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Many questions to resolve for textile recycling

Policies to reduce the carbon footprint of the textile industry must include design for recycling and an acceptance that recycling might deliver lower quality fabrics, the Bureau of International Recycling has been told.

Professor Stefan Schlichter of the International Centre for Sustainable Textiles in Augsburg, Germany, set out the issues at a meeting of BIR’s textile division at its Amsterdam convention. ‘Where are now is not that impressive,’ he said, pointing out that fibre-to-fibre recycling was ‘very, very low’ at 1%.

‘And the industry has a severe environmental footprint,’ the professor added, pointing out that 33% of textiles go to incineration or landfill. In 1972, 70% of textiles came from renewable resources and 50 years later the figure is 30%, with 60% of fibres being petro-based, a shift which created additional challenges for sustainability in general and recyclers in particular.

A major challenge, delegates were told, is that recycling textiles is a more complex process than many other materials such as plastics. Decisions on how materials were processed after use had to balance technical, economic, and ecological criteria. Schlichter said these criteria would dictate whether mechanical or chemical treatment was better.

‘The problem is not that there are not the technologies available; the problem is that the balance between these different needs is not correct.’

He believed the sought-for goal of ‘cradle-to-cradle’ recycling was ‘too strict’. ‘You have to consider that the recycling may reduce the quality so it may be better to make a different textile,’ he advised. ‘And we don’t need to have 100% recycling. If we managed only 50% that would change a lot of things.’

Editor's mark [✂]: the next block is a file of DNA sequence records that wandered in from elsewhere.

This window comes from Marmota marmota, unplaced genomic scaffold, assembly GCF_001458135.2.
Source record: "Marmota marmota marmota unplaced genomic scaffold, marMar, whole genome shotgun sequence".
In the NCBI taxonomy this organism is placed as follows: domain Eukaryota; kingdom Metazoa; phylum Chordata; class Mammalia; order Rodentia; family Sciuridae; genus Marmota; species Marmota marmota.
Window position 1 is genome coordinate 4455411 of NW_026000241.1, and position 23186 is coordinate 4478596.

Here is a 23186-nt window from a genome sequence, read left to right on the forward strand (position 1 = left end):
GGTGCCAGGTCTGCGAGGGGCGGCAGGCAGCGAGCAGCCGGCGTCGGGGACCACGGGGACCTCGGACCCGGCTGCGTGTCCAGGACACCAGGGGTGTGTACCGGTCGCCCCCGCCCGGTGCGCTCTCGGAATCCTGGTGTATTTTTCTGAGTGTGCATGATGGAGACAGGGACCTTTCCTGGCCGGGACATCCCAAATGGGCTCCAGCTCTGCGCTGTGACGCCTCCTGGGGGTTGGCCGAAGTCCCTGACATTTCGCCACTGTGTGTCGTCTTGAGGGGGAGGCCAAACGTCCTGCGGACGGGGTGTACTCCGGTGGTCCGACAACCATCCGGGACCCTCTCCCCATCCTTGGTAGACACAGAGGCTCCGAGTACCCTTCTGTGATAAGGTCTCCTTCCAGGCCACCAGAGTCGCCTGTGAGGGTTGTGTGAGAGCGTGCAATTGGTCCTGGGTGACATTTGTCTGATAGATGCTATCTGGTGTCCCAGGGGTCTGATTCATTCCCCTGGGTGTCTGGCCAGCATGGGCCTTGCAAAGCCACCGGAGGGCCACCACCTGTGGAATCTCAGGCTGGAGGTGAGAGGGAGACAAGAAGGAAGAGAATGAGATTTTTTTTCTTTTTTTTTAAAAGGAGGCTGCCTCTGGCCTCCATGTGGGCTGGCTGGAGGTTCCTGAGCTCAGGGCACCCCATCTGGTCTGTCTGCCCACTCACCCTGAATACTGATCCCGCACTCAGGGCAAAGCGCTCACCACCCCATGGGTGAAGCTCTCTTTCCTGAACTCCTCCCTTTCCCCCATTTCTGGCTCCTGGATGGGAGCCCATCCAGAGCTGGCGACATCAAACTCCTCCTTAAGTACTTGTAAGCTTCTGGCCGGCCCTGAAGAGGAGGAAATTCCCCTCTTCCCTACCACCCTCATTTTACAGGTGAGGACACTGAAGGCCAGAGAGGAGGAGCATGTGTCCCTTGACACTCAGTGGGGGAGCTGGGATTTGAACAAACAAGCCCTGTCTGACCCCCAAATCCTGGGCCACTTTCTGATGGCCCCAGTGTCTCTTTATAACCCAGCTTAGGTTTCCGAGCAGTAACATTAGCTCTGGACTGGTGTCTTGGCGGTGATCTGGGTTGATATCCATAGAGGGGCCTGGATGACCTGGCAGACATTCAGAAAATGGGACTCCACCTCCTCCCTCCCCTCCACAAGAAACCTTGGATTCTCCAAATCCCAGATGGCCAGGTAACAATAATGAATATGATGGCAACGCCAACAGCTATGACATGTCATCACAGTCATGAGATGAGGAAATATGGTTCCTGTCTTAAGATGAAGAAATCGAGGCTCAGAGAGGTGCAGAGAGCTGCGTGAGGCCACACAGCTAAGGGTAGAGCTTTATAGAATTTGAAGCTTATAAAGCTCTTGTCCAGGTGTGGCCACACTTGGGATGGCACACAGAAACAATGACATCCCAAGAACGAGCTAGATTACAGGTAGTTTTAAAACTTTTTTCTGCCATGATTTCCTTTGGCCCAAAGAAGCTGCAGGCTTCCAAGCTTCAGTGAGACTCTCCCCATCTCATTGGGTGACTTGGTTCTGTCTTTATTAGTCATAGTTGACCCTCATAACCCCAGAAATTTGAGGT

Better design to aid recycling was also called for. ‘As an example, a modern diaper (nappy) consists of 10 different materials but this is unnecessary – you can make them from just one. The reason for 10 is that the manufacturing costs are lower.

‘We need more research, better takeback systems, automatic sorting, optimising mechanical recycling and develop chemical recycling to an industrial scale. We probably need 150-250 new recycling facilities in Europe by 2030. We need government help because industry is probably not able to do it by themselves.’

The panel discussion which followed included a query from moderator Alan Wheeler from the UK’s Textile Recycling association as to whether circularity really was the most desired outcome.

‘Is it better to recycle an item back into other clothing for a few months or years or for it to be recycled into something like insulation that will last for decades?’

Schlichter responded by saying that life analysis (LCA) did not always give the appropriate answer when materials had several lives, as in Wheeler’s example. He thought multicycle LCAs would be a better approach.

He believed that more circular thinking from clothing brands would drive loyalty. ‘If you as a brand are in a circular model with takeback and supply again you are in a completely different relationship with your customers and you can save a lot of costs over the cycle.

‘There are definitely opportunities economically for brands to move to the circular economy but you have to think differently.’

Asked by the EuRIC secretary general Emmanuel Katrakis for his top three measures to drive circularity, Schlichter replied:

  • A policy push so that everyone in the chain ‘starts to move’
  • A ban on over-production – ‘there is 25% over-production in the garment industry’
  • Extended producer liability – ‘it will involve the fashion industry’

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